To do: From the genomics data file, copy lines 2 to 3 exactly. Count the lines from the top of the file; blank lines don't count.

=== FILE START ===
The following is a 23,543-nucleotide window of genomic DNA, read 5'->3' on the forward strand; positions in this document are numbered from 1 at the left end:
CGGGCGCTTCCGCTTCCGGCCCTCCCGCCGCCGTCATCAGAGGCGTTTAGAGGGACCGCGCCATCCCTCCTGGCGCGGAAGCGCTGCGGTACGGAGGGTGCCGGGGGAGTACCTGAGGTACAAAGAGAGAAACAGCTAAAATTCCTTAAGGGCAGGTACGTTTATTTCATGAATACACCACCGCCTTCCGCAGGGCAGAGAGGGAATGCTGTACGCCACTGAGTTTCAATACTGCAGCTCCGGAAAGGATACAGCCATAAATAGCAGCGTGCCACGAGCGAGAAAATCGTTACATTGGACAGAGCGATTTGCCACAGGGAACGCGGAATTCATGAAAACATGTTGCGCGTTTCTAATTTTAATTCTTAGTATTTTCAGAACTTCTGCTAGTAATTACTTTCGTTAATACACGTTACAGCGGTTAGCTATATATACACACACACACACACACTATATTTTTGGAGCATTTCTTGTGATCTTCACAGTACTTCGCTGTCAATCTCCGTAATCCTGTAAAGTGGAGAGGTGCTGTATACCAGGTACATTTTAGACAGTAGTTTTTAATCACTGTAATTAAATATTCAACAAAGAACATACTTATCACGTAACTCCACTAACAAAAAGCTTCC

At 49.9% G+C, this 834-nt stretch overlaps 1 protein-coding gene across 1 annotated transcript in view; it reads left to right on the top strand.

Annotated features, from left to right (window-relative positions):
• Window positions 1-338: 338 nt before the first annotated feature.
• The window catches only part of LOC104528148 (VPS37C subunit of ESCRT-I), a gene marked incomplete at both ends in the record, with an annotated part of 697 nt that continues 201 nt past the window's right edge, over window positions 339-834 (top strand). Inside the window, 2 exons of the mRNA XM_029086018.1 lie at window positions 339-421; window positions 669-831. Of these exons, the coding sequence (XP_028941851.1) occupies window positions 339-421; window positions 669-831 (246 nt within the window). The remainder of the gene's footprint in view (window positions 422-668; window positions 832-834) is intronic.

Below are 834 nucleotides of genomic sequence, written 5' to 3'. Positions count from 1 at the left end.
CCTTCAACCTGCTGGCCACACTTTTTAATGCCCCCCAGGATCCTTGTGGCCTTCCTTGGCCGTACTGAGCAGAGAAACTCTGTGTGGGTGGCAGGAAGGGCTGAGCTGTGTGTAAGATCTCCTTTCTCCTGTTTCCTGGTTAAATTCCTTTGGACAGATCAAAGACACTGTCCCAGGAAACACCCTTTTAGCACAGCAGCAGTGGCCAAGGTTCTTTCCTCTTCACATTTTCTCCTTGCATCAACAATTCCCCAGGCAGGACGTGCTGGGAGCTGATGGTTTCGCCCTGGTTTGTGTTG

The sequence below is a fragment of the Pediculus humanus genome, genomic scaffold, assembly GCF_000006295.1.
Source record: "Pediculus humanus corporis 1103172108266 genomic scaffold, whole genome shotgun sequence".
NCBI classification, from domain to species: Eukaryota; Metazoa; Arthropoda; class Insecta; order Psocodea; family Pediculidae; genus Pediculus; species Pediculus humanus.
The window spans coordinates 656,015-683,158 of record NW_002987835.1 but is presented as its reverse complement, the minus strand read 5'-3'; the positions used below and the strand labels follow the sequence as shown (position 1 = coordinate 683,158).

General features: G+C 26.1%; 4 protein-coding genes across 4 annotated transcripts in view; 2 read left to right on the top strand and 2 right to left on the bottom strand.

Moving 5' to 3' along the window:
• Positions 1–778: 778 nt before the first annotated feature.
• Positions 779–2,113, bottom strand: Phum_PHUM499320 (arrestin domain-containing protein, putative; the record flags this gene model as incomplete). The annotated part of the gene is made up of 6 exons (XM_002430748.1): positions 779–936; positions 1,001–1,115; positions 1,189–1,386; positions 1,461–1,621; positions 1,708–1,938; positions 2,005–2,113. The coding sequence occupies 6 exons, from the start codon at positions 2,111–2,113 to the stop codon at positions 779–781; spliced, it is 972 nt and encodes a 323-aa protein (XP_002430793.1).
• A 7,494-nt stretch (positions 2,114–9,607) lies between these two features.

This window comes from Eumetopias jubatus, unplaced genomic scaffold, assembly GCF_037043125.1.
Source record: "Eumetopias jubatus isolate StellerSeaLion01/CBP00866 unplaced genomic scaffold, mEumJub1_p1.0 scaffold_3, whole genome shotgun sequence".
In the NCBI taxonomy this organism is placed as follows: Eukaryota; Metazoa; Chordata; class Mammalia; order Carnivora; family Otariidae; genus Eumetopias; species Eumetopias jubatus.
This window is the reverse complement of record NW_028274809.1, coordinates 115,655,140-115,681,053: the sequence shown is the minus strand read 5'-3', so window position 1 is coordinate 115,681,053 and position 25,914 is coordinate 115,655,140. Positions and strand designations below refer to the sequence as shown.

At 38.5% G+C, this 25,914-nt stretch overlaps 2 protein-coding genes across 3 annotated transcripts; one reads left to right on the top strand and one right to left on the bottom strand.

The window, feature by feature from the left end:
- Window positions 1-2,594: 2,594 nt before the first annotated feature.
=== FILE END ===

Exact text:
CGGGCGCTTCCGCTTCCGGCCCTCCCGCCGCCGTCATCAGAGGCGTTTAGAGGGACCGCGCCATCCCTCCTGGCGCGGAAGCGCTGCGGTACGGAGGGTGCCGGGGGAGTACCTGAGGTACAAAGAGAGAAACAGCTAAAATTCCTTAAGGGCAGGTACGTTTATTTCATGAATACACCACCGCCTTCCGCAGGGCAGAGAGGGAATGCTGTACGCCACTGAGTTTCAATACTGCAGCTCCGGAAAGGATACAGCCATAAATAGCAGCGTGCCACGAGCGAGAAAATCGTTACATTGGACAGAGCGATTTGCCACAGGGAACGCGGAATTCATGAAAACATGTTGCGCGTTTCTAATTTTAATTCTTAGTATTTTCAGAACTTCTGCTAGTAATTACTTTCGTTAATACACGTTACAGCGGTTAGCTATATATACACACACACACACACACTATATTTTTGGAGCATTTCTTGTGATCTTCACAGTACTTCGCTGTCAATCTCCGTAATCCTGTAAAGTGGAGAGGTGCTGTATACCAGGTACATTTTAGACAGTAGTTTTTAATCACTGTAATTAAATATTCAACAAAGAACATACTTATCACGTAACTCCACTAACAAAAAGCTTCC

At 49.9% G+C, this 834-nt stretch overlaps 1 protein-coding gene across 1 annotated transcript in view; it reads left to right on the top strand.